Securing a mortgage is your ticket to homeownership, but not everyone gets approved these days. If you're looking to increase your chances of snagging that home loan and keeping up with your payments, here are a few steps to take before applying.
1. Save, save, save
The more you save before signing a mortgage, the more flexibility you'll have. You should especially make sure to save enough for a 20% down payment on the home you're looking to buy, because if you don't, you'll be slapped with private mortgage insurance. PMI usually equals 0.5% to 1% of the amount of your mortgage, which means that if you take out a $250,000 home loan, you could add up to $2,500 a year to your housing costs.
As a general rule, you should never spend more than 30% of your take-home pay on housing, so adding a PMI premium to that expense category can limit your choices or cause you to stretch your budget to a dangerous point. Plus, keep in mind that the more money you put down for your home, the lower your monthly payment will be -- and the less you'll end up paying in interest over time.
2. Work on raising your credit score
There are two major factors that will typically dictate whether you'll be approved for a mortgage: your income, and your credit score. If the latter is less-than-stellar, you'll need to work on raising it before applying for a home loan. Otherwise, you risk getting denied, or getting approved at a less favorable rate.
By law, you're entitled to a free copy of your credit report every year, which you can obtain online. Once you have yours, the first thing you should do is examine it for mistakes. An estimated 20% of credit reports contain errors, and failing to correct misinformation could hurt you. Next, work on paying off bad debt (such as credit card debt) and lowering your credit utilization ratio, which is the percentage of available credit you're actually using. Lenders typically like to see a credit utilization score of 30% or lower, which means that if you have $10,000 in available credit, you shouldn't owe more than $3,000 at any point in time. If you can knock your credit utilization ratio down below that mark, you stand a better chance of getting approved.
3. Account for closing costs
Getting a mortgage is only part of the homebuying process. There are other hurdles you'll need to get past as well, such as finalizing your home sale agreement or completing your title search. These added necessities are typically all rolled together as closing costs, which, on average, can total anywhere from 2% to 5% of your home's purchase price. This means that if you're buying a $300,000 home, you can expect to pay anywhere from $6,000 to $15,000 up front. Consider yourself warned.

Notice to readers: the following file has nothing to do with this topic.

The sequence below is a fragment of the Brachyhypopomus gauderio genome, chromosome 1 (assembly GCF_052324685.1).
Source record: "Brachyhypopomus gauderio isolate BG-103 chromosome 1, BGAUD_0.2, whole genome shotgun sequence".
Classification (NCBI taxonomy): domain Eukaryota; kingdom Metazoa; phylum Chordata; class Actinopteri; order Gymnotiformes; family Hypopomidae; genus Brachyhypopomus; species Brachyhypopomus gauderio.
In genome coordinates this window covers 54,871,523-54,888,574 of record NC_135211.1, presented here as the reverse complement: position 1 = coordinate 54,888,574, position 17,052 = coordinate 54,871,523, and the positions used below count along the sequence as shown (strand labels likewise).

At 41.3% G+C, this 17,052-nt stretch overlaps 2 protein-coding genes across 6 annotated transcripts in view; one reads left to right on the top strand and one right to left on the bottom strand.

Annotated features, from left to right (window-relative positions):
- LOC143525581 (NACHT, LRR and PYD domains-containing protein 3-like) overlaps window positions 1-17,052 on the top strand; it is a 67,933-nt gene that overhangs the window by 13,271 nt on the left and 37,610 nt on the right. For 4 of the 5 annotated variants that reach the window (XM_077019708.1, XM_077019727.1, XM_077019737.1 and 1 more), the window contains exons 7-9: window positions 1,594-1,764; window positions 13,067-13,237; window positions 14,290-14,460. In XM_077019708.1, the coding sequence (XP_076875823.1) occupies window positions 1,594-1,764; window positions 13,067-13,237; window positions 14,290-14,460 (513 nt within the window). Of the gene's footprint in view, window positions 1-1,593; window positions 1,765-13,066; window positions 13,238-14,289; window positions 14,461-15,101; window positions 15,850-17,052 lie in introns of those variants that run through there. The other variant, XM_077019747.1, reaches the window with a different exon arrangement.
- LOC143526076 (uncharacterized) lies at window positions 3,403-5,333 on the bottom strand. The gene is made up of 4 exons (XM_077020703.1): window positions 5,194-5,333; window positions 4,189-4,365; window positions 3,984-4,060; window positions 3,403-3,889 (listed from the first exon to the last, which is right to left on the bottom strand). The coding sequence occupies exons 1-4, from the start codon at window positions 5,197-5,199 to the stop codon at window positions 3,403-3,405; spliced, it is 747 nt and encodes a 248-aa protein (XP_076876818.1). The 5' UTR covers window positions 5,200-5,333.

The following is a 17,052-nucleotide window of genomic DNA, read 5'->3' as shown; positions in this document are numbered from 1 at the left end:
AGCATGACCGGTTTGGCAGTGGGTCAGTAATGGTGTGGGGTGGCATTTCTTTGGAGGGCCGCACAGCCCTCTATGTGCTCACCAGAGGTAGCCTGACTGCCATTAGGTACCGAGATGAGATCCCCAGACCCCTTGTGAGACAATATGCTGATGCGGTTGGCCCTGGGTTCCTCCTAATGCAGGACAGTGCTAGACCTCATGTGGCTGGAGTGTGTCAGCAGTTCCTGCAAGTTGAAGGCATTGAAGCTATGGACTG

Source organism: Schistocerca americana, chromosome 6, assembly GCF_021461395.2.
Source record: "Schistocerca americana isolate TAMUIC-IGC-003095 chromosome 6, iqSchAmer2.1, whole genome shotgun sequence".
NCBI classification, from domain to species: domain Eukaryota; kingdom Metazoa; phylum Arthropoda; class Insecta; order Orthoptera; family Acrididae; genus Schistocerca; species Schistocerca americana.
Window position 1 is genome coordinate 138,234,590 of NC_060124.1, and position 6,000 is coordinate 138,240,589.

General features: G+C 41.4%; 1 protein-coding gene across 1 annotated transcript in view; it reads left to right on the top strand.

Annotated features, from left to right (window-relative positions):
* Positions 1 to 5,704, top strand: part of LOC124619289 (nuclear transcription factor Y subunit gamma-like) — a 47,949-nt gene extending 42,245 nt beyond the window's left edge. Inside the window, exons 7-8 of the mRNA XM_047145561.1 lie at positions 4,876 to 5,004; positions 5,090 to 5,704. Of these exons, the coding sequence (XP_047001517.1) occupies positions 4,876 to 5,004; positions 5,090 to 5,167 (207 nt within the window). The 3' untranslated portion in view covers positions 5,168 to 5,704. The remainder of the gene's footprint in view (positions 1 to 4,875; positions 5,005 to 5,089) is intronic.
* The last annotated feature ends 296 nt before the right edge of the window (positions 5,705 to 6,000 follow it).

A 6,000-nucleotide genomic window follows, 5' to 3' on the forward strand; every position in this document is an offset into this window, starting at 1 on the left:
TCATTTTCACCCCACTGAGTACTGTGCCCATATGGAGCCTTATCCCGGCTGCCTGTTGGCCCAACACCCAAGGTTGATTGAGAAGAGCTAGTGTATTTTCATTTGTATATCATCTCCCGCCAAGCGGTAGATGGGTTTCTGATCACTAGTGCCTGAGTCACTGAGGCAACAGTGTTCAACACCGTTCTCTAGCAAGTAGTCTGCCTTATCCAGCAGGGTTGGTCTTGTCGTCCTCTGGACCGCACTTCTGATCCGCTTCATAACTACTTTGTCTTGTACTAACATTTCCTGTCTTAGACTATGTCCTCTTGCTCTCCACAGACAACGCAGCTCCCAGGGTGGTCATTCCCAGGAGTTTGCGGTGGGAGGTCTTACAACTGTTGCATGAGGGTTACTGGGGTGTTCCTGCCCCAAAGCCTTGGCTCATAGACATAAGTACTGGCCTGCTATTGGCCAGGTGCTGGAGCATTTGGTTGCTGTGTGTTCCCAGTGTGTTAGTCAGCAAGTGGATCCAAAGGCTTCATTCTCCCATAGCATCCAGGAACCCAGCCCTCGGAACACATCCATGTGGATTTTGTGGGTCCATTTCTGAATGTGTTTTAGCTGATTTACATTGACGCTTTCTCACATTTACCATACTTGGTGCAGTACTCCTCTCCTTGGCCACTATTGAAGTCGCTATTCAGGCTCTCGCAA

4. Build up emergency savings
Once you sign your mortgage, you're locked into whatever monthly payments you've committed to. That's why it's important to have emergency savings in place before taking that leap. Your emergency fund should have enough money to cover three to six months of living expenses. When doing your calculation, be sure to account for your new costs of homeownership, which include not just your mortgage payment, but property taxes, homeowners' insurance, and maintenance.
While everyone needs an emergency fund, it's even more critical to have one as a homeowner. When you become responsible for an actual piece of property, no matter its size, you open the door to countless expenses. Having a safety net in place is the only way to approach the process responsibly.
Here's what not to do
While the above steps can put you in a better position to get approved for a mortgage, it's also important to know what not to do before applying for that loan. For one thing, think twice before taking a new job immediately before or during the application process. Your lender will want to see that you have a steady source of income, and you may be required to submit recent paystubs as confirmation. If you're so new to a job that you haven't established a payment history there, it might raise a red flag.
Furthermore, it's best to avoid making major purchases around the time you're applying for a mortgage. First, the more you spend, the less cash you'll have available for your down payment or closing costs. Not only that, but taking out an additional loan could cause your credit utilization ratio to rise at the worst possible time.
Finally, don't make the mistake of taking on a mortgage you can't keep up with. Lenders aren't always the best judges of what you can afford (hence the whole housing bubble going kaput), and it's better to err on the side of caution than get in over your head.
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